Hackers like to say internet-connected cars are like smartphones on wheels. These days, some of them even update software “over the air,” like your phones do. But phones don’t weigh thousands of pounds or travel at potentially lethal speeds on the regular. By 2022, it’s estimated that two-thirds of all new cars will feature such connected systems.
Already, a cottage industry has sprung up to meet burgeoning demand for white hat hackers — game for a price — to help automakers identify vulnerabilities before black hats do.
"A very good defense is a good offense, right?" asked David Baker, chief security officer and VP of operations for Bugcrowd in San Francisco. Like the name suggests, Bugcrowd helps curate auto industry crowdsource solutions from a relatively small number of hackers who know how to help.
Automakers cover the cost of Bugcrowd's listing management as well as the rewards for identifying bugs. Payouts range from $5,000 for identifying a relatively minor bug to many multiples of that for something critical.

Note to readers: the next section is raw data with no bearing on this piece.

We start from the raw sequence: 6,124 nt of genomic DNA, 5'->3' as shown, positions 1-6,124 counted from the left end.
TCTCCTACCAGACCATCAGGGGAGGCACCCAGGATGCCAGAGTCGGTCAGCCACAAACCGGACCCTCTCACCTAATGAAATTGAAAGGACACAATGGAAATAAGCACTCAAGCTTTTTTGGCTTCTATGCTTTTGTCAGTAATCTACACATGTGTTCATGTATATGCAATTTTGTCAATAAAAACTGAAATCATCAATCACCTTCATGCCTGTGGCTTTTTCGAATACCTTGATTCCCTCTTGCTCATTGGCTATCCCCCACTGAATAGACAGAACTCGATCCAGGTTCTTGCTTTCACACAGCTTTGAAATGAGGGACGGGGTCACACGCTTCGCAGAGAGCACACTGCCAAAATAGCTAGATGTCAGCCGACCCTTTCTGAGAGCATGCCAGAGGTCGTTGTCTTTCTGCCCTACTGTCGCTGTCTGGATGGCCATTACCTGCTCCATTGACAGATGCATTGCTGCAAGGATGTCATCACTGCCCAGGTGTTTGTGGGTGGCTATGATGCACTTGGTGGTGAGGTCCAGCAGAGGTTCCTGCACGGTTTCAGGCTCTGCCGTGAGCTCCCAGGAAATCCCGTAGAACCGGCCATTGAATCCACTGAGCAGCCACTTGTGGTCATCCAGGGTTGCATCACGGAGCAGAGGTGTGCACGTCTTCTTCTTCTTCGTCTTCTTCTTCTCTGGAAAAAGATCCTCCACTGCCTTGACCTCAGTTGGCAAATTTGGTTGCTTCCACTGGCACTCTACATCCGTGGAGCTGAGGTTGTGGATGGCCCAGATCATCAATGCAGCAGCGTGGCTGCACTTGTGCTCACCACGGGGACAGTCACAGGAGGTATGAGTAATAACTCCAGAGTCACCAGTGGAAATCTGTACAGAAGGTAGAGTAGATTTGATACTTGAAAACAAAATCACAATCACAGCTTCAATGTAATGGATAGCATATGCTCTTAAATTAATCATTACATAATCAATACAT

It might give you some comfort to know Baker says car hacking is relatively complicated and expensive compared to other forms of hacking, because it involves access to and familiarity with car parts.
"That's a little bit more of an attack surface than typically you would have just from electronic or wireless access. We have researchers that have the dashboard of a Tesla sitting in their living room," he says.
But it doesn’t take a paranoid person to imagine it’s just a matter of time before cheat sheets are available for sale on the dark web.
At a press conference ahead of several major cybersecurity confabs this past summer, Jamie Court with the Los Angeles-based Consumer Watchdog warned, "Hackers tell us it's just a matter of money. It could be hundreds of thousands of dollars. It could be millions. But you know what? A hostile government has that kind of money."
In an effort to force a more public conversation about automotive cybersecurity, the non-profit released a report called "Kill Switch: Why Connected Cars Can Be Killing Machines and How to Turn Them Off.”
"Car companies are selling connected cars on the basis that you can turn your car on with your cellphone and get the air conditioning running on a hot day. Well, if you can turn your car on and get the air conditioning running with your smartphone, someone else can access your smartphone and shut your car down in the middle of the highway at rush hour," Court said.
Nothing like that has happened (that we know of), but since Wired magazine first detailed a spine-tingling Jeep hack in 2015, killing the engine while the reporter was in the vehicle on a freeway, there has been a steady dribble of similar headlines showing the progress hackers are making.